Title: Song of Susannah
Author: Stephen King
Page Count/Review Word Count: 456
This is the sixth book in Stephen King’s Dark Tower series, and it’s a corker – it’s also a shorter read than the last two books, which is good because, as the reader, you feel like you’re making real progress towards the Tower. It’s closer than ever now, and you can almost taste it.
This book deals with a pregnancy, and the members of Roland’s ka-tet are split up and sent to different points in time to achieve different missions, all of which have a bearing on the Tower and, ultimately, the existence of everything. And speaking of Ka, it’s a strange thing – that’s why they end up meeting some author guy who wrote a book called ‘Salem’s Lot. He has a wife called Tabby, and he really needs to give up the booze and the ciggies before the fate of the Tower is never decided.
If that’s not a spoiler then I don’t know what is. Either way, I was impressed by the way that the book got meta without being spoiled by it – it’s hard to get it right, and King did a good job. He also does a great job of keeping you interested in the action – because of the split in the ka-tet, we get to jump backwards and forwards and to get glimpses of the action in different times and places. It keeps you going from start to finish, and that’s a good thing.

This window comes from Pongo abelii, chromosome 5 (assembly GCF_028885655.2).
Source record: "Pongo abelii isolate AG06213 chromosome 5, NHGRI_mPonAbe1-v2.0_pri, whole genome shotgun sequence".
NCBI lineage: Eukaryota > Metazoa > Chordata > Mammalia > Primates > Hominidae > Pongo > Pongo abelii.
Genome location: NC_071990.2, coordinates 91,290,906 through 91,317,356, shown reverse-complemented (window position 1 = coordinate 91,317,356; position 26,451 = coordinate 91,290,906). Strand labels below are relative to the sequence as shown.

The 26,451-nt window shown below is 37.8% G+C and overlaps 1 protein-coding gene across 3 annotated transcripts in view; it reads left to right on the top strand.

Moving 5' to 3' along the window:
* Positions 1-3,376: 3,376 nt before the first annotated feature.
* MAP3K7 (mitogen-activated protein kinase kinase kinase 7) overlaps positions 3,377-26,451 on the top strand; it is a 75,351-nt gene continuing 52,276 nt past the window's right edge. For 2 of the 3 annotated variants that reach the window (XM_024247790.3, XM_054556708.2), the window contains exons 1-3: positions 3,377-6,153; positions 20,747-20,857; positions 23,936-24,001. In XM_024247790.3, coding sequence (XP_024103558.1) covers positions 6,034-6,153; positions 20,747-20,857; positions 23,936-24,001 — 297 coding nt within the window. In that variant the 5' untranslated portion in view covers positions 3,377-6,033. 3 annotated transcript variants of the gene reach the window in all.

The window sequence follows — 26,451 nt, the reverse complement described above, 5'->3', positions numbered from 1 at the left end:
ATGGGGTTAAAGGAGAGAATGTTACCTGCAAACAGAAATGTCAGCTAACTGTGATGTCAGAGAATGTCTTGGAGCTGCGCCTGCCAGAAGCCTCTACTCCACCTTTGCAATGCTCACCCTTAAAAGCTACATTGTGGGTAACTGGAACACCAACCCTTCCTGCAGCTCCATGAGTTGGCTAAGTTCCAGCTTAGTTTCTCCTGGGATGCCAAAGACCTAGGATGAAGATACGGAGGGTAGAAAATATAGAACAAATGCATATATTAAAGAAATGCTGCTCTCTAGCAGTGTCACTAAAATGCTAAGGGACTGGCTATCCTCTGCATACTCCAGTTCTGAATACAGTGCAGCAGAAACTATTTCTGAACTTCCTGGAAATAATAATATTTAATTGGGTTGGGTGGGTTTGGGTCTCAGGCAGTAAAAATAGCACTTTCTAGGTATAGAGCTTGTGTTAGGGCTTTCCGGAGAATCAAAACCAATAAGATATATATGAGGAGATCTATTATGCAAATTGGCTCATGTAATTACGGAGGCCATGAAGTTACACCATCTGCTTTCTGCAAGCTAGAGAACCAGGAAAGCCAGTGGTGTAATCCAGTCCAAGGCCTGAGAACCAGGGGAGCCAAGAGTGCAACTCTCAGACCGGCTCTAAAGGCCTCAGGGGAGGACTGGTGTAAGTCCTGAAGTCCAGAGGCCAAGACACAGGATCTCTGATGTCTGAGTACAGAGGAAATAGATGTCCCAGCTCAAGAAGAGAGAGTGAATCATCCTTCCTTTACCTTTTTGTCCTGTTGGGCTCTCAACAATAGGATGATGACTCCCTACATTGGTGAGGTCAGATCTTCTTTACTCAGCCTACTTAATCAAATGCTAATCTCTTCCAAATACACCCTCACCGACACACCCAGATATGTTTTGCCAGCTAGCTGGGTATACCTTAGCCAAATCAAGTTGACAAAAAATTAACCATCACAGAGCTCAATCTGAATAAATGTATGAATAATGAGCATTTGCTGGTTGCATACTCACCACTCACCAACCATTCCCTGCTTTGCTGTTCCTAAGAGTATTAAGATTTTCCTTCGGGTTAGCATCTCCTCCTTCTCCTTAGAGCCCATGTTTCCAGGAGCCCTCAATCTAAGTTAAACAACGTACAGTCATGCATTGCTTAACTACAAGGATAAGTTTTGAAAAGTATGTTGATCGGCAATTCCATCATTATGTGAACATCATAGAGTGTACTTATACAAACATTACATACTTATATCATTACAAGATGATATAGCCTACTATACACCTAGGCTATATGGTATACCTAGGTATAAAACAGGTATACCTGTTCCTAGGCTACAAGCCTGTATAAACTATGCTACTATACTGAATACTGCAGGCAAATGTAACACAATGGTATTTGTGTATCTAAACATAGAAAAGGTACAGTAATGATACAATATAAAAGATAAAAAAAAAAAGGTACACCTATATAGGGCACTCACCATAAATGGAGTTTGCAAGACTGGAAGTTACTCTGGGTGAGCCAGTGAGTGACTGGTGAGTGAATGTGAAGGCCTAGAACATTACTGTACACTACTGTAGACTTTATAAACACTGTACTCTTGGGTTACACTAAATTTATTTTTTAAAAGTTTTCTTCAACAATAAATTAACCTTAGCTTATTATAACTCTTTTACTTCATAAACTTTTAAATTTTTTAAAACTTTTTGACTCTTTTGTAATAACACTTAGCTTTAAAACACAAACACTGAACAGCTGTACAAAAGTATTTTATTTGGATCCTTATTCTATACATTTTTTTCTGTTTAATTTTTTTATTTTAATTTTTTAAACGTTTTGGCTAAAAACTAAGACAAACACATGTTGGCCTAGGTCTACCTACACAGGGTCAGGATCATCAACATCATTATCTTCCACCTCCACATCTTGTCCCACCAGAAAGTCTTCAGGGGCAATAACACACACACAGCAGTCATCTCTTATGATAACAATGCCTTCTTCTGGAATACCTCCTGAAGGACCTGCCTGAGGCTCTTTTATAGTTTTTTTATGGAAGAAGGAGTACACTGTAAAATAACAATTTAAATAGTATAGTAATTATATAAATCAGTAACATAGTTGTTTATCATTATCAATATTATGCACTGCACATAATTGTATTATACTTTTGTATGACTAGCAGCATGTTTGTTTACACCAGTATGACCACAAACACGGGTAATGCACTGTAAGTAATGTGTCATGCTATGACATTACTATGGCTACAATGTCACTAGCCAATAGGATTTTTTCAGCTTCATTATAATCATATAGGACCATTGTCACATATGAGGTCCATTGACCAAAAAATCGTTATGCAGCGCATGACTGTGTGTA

Song of Susannah also progresses the story line in a much more tangible way than the last couple of books, and whilst there isn’t exactly a cliffhanger ending, it does help to set up the final book in the series and to whet your appetite for more of the gunslinger’s adventures. By this point, most of the members of the ka-tet are fully-fledged gunslingers themselves, and even Oy seems to have undergone some character development by the end of it.
So yeah, overall, I felt like this was the Dark Tower series back at its best, and it was a pleasure to read it. The fact that it was a little shorter than some of the other, more recent books in the series, combined with the character development and the story line, means that it’s a fantastic addition to your collection.
Besides, the Tower is closer than ever before, and after you’ve whizzed your way through this book, you only have one book in the series to go. Unless you count The Wind Through the Keyhole, which is a late addition to the series. I’m counting that, and I’m looking forward to getting to that one, too.